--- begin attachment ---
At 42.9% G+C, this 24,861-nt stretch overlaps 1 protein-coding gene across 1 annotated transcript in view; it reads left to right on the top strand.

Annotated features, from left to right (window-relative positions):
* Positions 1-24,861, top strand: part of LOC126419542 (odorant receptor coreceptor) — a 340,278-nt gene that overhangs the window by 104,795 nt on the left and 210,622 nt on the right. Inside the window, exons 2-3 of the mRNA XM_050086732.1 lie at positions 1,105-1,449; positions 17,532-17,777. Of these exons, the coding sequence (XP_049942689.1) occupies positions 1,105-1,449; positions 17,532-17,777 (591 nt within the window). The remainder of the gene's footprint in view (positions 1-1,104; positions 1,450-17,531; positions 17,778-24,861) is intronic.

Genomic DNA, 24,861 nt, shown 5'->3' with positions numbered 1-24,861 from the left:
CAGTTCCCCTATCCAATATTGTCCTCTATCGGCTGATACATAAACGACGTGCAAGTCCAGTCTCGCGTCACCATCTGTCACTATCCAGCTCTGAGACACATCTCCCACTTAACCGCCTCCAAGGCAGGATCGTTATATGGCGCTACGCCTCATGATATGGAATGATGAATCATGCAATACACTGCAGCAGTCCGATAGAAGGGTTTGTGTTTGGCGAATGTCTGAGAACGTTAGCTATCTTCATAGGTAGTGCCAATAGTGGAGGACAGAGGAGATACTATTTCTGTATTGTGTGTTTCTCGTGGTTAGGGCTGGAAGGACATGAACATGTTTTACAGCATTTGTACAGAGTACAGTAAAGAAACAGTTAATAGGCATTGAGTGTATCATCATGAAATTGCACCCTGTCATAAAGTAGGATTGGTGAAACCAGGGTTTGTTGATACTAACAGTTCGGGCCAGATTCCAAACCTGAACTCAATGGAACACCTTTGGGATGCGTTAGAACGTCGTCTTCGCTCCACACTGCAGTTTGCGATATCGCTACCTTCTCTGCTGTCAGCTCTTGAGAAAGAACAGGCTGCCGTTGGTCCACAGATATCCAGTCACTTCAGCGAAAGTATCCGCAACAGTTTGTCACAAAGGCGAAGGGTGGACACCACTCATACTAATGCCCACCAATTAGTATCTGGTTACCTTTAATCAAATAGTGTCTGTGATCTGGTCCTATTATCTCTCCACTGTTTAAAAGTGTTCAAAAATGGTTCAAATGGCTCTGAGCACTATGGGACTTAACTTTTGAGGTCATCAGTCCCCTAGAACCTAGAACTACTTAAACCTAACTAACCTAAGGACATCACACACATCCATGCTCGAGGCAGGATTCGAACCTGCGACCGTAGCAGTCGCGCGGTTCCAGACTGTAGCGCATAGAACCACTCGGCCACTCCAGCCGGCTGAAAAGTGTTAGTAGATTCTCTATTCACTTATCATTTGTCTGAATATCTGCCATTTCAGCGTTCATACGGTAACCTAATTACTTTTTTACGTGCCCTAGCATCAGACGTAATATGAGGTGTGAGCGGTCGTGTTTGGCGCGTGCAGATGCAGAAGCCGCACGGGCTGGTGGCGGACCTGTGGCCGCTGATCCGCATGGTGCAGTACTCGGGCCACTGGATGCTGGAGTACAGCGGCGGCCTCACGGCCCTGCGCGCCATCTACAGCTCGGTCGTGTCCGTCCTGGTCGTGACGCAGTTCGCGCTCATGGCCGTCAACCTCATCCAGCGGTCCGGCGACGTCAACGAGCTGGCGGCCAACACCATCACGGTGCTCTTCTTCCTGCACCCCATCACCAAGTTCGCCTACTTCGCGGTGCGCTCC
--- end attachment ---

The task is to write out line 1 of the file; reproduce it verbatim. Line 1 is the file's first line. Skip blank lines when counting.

At 42.9% G+C, this 24,861-nt stretch overlaps 1 protein-coding gene across 1 annotated transcript in view; it reads left to right on the top strand.